Communication between governments and various organizations is difficult. Many cyberattacks go unnoticed. In many cases, companies may be concerned about the reputational damage that posting a cyber attack could cause, but by not providing information, aviators are missing out on an opportunity to gain insight into possible threats.

 

What are cyberattacks?

“A cyber-attack has the potential to wreak large-scale havoc on major transport hubs worldwide and lead to huge numbers of delays, flight cancellations and heightened security alerts,” says Michael Schellenberg, Director of Integration and Services at SITA.

Such an attack could have an enormous impact not just on aviation sector but also on the wider economy. Problems with air security tend to impact the public consciousness more profoundly than other sectors. A loss of trust or passenger confidence could have a major impact on the industry.

The real nightmare scenario comes if terrorists manage to hack into air traffic control instantly putting thousands of lives in the air and on the ground at risk. On a more mundane note, though, criminals are targeting the network for extortion. One of the most common approaches has been distributed denial of service (DDOS) attacks or ransomware which attempt to lock operators out of their systems.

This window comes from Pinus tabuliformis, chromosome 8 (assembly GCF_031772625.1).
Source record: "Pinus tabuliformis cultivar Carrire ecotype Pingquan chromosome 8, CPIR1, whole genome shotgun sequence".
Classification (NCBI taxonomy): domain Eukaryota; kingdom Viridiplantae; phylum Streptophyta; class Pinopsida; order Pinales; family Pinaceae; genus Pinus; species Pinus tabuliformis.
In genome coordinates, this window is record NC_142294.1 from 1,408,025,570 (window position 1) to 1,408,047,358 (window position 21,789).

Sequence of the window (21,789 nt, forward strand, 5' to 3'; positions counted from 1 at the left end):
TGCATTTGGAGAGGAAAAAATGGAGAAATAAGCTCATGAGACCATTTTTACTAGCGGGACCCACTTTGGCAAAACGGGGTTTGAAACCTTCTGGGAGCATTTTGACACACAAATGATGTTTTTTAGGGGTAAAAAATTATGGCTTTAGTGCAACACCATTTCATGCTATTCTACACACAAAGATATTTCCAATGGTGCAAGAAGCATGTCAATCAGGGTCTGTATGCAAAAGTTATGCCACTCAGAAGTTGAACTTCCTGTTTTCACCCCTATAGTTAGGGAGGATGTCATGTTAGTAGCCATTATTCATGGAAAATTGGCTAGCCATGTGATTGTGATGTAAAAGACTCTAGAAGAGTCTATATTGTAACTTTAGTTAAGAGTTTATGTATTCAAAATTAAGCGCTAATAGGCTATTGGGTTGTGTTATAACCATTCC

Aviation is incredibly time sensitive. Even a relatively small outage can have knock on effects throughout the system. In many cases it may not be a particularly widespread attack. It can often focus on one single function, such as the processing of payment information. If this data is slowed, or a number of transactions fail, delays will mount up and passengers will become frustrated.

The hope, with all these attacks, is that the airport will decide that their cheapest option is to simply pay the ransom, and they are often correct. Ransomware has become a multibillion-dollar industry. In 2017 the number of ransomware payments topped the $2bn mark. Operators have become extremely professional in their outlook. They often present themselves as the solution rather than the perpetrators offering targets a link or a phone number which puts them through to a call centre.

It’s a cheap and easy attack to put into effect. A common approach is to use a phishing email containing an infected link. All it needs is one person to make the mistake of clicking on it and an entire network can be compromised creating havoc. Attacks come from many different areas from criminals trying to extort money to activists and terrorists aiming to either compromise the system or endanger life.

 

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TOP 3 cyber attacks in recent months

In August, Air Canada reported a mobile app hack that affected 20,000 people.

In September, British Airways also exposed a violation that affected 380,000 passengers, and just a month later, in October, it learned that another 185,000 were affected by a second attack.

Also in October, Cathay Pacific Airways revealed that a hacker gained access to 9.4 million customers’ personal information, the latest airline data breach to date.